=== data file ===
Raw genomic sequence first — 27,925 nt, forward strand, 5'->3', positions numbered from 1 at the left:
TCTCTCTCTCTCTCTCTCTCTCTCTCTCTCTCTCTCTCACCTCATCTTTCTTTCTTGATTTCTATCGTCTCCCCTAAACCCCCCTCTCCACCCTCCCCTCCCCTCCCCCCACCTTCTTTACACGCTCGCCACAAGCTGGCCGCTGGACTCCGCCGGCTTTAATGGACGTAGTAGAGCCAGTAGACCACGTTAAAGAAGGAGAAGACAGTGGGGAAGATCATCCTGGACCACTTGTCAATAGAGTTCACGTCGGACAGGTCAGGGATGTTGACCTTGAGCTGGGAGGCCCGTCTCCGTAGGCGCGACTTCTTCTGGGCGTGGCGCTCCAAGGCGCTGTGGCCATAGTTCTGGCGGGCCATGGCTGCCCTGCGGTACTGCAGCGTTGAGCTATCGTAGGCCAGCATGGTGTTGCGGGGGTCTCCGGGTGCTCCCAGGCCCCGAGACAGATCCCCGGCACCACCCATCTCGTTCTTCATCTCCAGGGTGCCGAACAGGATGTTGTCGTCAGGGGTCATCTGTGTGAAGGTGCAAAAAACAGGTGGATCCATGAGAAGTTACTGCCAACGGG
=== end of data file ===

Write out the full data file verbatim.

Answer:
Raw genomic sequence first — 27,925 nt, forward strand, 5'->3', positions numbered from 1 at the left:
TCTCTCTCTCTCTCTCTCTCTCTCTCTCTCTCTCTCTCACCTCATCTTTCTTTCTTGATTTCTATCGTCTCCCCTAAACCCCCCTCTCCACCCTCCCCTCCCCTCCCCCCACCTTCTTTACACGCTCGCCACAAGCTGGCCGCTGGACTCCGCCGGCTTTAATGGACGTAGTAGAGCCAGTAGACCACGTTAAAGAAGGAGAAGACAGTGGGGAAGATCATCCTGGACCACTTGTCAATAGAGTTCACGTCGGACAGGTCAGGGATGTTGACCTTGAGCTGGGAGGCCCGTCTCCGTAGGCGCGACTTCTTCTGGGCGTGGCGCTCCAAGGCGCTGTGGCCATAGTTCTGGCGGGCCATGGCTGCCCTGCGGTACTGCAGCGTTGAGCTATCGTAGGCCAGCATGGTGTTGCGGGGGTCTCCGGGTGCTCCCAGGCCCCGAGACAGATCCCCGGCACCACCCATCTCGTTCTTCATCTCCAGGGTGCCGAACAGGATGTTGTCGTCAGGGGTCATCTGTGTGAAGGTGCAAAAAACAGGTGGATCCATGAGAAGTTACTGCCAACGGG